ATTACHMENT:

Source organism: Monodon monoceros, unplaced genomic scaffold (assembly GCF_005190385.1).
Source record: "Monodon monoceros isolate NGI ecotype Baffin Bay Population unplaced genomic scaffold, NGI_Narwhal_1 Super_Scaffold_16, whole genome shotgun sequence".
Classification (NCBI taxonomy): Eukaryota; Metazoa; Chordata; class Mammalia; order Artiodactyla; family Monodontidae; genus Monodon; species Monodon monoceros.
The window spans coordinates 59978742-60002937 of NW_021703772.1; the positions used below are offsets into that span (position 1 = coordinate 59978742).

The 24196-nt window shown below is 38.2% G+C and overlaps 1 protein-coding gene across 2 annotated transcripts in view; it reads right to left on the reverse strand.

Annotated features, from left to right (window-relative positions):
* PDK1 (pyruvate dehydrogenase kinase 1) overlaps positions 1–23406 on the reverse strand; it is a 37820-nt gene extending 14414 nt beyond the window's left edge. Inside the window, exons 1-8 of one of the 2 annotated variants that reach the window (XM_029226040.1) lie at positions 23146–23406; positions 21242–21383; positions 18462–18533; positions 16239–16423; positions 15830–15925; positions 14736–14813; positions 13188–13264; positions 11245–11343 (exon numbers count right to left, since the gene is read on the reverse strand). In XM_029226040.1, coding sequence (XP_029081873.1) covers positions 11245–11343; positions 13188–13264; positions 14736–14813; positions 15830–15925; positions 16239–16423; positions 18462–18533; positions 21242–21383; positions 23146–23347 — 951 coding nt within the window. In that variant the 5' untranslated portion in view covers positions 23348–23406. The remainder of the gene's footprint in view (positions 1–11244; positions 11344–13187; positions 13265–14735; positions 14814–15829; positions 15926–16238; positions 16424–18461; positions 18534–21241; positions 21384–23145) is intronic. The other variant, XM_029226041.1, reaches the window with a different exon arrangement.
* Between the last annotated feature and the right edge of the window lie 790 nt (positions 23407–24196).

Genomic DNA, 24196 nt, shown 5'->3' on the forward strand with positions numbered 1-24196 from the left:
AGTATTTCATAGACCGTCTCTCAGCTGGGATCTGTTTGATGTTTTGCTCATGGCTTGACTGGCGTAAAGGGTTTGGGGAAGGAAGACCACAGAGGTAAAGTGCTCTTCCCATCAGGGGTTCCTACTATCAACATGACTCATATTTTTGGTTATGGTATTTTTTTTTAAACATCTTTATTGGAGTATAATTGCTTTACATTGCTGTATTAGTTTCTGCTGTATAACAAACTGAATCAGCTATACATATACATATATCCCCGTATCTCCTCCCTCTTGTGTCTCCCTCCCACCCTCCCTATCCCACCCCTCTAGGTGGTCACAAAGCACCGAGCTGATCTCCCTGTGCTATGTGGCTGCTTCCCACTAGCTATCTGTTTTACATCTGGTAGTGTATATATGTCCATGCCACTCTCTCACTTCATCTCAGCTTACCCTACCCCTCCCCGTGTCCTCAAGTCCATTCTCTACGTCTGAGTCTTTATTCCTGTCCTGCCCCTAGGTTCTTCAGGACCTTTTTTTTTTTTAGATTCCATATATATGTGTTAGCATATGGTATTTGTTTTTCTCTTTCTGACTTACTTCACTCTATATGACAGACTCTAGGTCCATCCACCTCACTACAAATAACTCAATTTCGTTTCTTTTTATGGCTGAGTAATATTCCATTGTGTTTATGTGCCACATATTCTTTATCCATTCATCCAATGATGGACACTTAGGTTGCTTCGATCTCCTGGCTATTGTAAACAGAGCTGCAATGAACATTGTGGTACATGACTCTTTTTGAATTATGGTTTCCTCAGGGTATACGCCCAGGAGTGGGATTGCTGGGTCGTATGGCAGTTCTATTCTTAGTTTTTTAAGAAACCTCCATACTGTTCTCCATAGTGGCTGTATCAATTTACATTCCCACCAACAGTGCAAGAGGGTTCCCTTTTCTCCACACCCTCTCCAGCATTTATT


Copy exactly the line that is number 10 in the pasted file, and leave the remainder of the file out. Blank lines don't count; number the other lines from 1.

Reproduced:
AGTATTTCATAGACCGTCTCTCAGCTGGGATCTGTTTGATGTTTTGCTCATGGCTTGACTGGCGTAAAGGGTTTGGGGAAGGAAGACCACAGAGGTAAAGTGCTCTTCCCATCAGGGGTTCCTACTATCAACATGACTCATATTTTTGGTTATGGTATTTTTTTTTAAACATCTTTATTGGAGTATAATTGCTTTACATTGCTGTATTAGTTTCTGCTGTATAACAAACTGAATCAGCTATACATATACATATATCCCCGTATCTCCTCCCTCTTGTGTCTCCCTCCCACCCTCCCTATCCCACCCCTCTAGGTGGTCACAAAGCACCGAGCTGATCTCCCTGTGCTATGTGGCTGCTTCCCACTAGCTATCTGTTTTACATCTGGTAGTGTATATATGTCCATGCCACTCTCTCACTTCATCTCAGCTTACCCTACCCCTCCCCGTGTCCTCAAGTCCATTCTCTACGTCTGAGTCTTTATTCCTGTCCTGCCCCTAGGTTCTTCAGGACCTTTTTTTTTTTTAGATTCCATATATATGTGTTAGCATATGGTATTTGTTTTTCTCTTTCTGACTTACTTCACTCTATATGACAGACTCTAGGTCCATCCACCTCACTACAAATAACTCAATTTCGTTTCTTTTTATGGCTGAGTAATATTCCATTGTGTTTATGTGCCACATATTCTTTATCCATTCATCCAATGATGGACACTTAGGTTGCTTCGATCTCCTGGCTATTGTAAACAGAGCTGCAATGAACATTGTGGTACATGACTCTTTTTGAATTATGGTTTCCTCAGGGTATACGCCCAGGAGTGGGATTGCTGGGTCGTATGGCAGTTCTATTCTTAGTTTTTTAAGAAACCTCCATACTGTTCTCCATAGTGGCTGTATCAATTTACATTCCCACCAACAGTGCAAGAGGGTTCCCTTTTCTCCACACCCTCTCCAGCATTTATT